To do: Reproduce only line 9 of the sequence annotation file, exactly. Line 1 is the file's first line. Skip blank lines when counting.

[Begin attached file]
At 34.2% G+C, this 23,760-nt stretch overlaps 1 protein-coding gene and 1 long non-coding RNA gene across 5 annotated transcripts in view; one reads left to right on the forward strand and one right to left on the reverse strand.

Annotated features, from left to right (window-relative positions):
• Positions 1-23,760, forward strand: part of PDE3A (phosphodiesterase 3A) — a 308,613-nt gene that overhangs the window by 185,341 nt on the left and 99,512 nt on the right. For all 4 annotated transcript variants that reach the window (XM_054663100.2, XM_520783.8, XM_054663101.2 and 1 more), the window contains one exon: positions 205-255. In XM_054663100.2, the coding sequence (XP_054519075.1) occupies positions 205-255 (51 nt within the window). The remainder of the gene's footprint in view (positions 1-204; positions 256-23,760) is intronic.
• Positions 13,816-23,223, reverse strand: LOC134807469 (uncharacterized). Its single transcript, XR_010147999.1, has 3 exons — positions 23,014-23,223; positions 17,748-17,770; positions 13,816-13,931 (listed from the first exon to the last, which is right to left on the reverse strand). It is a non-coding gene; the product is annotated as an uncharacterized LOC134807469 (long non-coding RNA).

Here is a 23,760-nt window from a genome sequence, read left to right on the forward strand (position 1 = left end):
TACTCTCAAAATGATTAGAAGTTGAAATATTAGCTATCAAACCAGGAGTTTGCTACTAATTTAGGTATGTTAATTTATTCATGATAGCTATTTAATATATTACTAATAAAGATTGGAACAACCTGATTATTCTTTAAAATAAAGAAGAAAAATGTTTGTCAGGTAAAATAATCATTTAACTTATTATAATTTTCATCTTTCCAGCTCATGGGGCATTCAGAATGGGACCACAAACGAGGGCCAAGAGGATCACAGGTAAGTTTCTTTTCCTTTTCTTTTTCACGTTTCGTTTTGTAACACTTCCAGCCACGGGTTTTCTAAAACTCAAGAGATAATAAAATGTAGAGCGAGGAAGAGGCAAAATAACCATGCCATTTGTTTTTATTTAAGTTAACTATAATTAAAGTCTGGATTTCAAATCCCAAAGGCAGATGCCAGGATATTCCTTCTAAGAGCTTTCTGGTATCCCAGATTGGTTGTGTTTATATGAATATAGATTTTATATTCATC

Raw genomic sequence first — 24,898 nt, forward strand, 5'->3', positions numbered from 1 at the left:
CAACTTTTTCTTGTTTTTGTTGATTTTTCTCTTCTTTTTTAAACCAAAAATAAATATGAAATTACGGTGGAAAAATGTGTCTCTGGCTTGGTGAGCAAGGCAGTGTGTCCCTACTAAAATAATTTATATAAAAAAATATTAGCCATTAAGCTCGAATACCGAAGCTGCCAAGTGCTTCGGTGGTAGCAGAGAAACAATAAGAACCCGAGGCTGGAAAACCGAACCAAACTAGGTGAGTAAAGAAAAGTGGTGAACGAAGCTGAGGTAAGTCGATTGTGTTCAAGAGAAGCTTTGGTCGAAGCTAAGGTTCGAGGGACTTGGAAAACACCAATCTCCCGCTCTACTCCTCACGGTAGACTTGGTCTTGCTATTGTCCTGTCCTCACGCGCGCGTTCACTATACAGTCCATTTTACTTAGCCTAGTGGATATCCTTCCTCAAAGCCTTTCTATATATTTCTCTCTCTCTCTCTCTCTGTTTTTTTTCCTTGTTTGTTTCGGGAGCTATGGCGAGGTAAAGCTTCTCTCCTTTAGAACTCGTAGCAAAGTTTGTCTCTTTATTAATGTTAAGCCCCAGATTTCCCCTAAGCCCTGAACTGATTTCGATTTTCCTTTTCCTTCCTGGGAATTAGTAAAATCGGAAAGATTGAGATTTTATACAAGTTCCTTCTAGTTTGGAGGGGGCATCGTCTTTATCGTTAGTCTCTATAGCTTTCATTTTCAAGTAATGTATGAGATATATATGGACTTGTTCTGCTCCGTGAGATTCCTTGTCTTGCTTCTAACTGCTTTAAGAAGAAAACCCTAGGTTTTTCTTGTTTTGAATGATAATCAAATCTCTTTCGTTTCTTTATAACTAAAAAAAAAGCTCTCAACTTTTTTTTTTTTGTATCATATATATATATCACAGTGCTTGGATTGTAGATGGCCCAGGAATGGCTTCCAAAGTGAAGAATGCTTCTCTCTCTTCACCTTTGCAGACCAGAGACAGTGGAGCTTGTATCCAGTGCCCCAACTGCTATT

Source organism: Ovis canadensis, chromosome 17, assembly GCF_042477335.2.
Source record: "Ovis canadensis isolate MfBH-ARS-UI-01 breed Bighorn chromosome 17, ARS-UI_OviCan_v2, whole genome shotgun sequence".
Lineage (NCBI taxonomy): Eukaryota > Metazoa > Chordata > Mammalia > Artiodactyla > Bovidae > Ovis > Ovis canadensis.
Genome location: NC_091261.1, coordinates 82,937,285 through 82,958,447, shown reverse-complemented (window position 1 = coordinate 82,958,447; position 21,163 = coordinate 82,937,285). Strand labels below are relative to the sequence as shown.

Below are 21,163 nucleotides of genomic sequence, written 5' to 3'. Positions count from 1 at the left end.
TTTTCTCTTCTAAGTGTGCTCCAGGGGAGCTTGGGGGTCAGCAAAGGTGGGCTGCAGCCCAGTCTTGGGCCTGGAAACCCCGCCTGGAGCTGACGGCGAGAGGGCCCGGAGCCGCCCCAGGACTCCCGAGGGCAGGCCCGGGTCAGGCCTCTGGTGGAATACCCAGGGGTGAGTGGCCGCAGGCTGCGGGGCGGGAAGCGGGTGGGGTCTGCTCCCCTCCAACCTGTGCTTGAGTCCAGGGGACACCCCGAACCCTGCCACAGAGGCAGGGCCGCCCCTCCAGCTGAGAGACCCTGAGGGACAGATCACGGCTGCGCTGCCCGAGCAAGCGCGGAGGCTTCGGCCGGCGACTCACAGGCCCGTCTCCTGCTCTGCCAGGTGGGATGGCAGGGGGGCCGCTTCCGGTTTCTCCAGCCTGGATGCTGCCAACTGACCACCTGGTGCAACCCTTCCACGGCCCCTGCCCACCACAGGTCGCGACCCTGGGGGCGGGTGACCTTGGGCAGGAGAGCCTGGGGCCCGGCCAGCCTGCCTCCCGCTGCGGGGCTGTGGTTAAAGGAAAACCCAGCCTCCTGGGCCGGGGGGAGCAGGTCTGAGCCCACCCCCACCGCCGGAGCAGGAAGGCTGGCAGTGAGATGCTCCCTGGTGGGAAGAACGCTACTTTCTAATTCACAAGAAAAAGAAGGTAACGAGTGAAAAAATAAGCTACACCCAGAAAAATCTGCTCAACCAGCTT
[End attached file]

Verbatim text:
Source organism: Ovis canadensis, chromosome 17, assembly GCF_042477335.2.